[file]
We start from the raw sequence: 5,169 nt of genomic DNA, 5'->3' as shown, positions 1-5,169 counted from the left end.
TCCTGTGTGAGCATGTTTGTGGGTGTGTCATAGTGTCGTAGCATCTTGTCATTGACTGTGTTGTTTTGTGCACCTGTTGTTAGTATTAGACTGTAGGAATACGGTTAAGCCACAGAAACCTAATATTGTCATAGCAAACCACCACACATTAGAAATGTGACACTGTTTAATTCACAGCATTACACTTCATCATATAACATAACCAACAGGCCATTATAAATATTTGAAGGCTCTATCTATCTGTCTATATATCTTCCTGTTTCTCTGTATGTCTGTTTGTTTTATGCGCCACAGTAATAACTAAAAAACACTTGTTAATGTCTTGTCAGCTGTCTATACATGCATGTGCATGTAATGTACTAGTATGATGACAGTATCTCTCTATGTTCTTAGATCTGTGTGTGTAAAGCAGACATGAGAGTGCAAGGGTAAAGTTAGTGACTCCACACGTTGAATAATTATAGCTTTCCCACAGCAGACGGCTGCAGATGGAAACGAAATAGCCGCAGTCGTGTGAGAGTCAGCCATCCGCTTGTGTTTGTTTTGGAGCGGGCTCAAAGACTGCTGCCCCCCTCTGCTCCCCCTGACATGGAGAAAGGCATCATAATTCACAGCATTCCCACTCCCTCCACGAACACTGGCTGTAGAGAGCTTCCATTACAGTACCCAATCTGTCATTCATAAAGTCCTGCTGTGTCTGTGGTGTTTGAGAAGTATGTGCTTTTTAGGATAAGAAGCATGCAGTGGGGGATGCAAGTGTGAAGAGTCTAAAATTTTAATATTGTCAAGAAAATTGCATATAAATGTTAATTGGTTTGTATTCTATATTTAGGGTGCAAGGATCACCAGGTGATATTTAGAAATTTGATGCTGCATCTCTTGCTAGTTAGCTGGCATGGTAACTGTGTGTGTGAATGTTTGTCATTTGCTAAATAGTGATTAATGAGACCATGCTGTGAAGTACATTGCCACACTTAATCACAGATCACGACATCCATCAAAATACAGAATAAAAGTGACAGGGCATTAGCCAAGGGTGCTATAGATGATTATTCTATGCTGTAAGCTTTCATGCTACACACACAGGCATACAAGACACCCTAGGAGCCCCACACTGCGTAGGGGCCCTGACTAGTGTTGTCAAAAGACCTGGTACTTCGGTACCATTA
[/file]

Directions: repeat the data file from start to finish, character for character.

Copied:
We start from the raw sequence: 5,169 nt of genomic DNA, 5'->3' as shown, positions 1-5,169 counted from the left end.
TCCTGTGTGAGCATGTTTGTGGGTGTGTCATAGTGTCGTAGCATCTTGTCATTGACTGTGTTGTTTTGTGCACCTGTTGTTAGTATTAGACTGTAGGAATACGGTTAAGCCACAGAAACCTAATATTGTCATAGCAAACCACCACACATTAGAAATGTGACACTGTTTAATTCACAGCATTACACTTCATCATATAACATAACCAACAGGCCATTATAAATATTTGAAGGCTCTATCTATCTGTCTATATATCTTCCTGTTTCTCTGTATGTCTGTTTGTTTTATGCGCCACAGTAATAACTAAAAAACACTTGTTAATGTCTTGTCAGCTGTCTATACATGCATGTGCATGTAATGTACTAGTATGATGACAGTATCTCTCTATGTTCTTAGATCTGTGTGTGTAAAGCAGACATGAGAGTGCAAGGGTAAAGTTAGTGACTCCACACGTTGAATAATTATAGCTTTCCCACAGCAGACGGCTGCAGATGGAAACGAAATAGCCGCAGTCGTGTGAGAGTCAGCCATCCGCTTGTGTTTGTTTTGGAGCGGGCTCAAAGACTGCTGCCCCCCTCTGCTCCCCCTGACATGGAGAAAGGCATCATAATTCACAGCATTCCCACTCCCTCCACGAACACTGGCTGTAGAGAGCTTCCATTACAGTACCCAATCTGTCATTCATAAAGTCCTGCTGTGTCTGTGGTGTTTGAGAAGTATGTGCTTTTTAGGATAAGAAGCATGCAGTGGGGGATGCAAGTGTGAAGAGTCTAAAATTTTAATATTGTCAAGAAAATTGCATATAAATGTTAATTGGTTTGTATTCTATATTTAGGGTGCAAGGATCACCAGGTGATATTTAGAAATTTGATGCTGCATCTCTTGCTAGTTAGCTGGCATGGTAACTGTGTGTGTGAATGTTTGTCATTTGCTAAATAGTGATTAATGAGACCATGCTGTGAAGTACATTGCCACACTTAATCACAGATCACGACATCCATCAAAATACAGAATAAAAGTGACAGGGCATTAGCCAAGGGTGCTATAGATGATTATTCTATGCTGTAAGCTTTCATGCTACACACACAGGCATACAAGACACCCTAGGAGCCCCACACTGCGTAGGGGCCCTGACTAGTGTTGTCAAAAGACCTGGTACTTCGGTACCATTA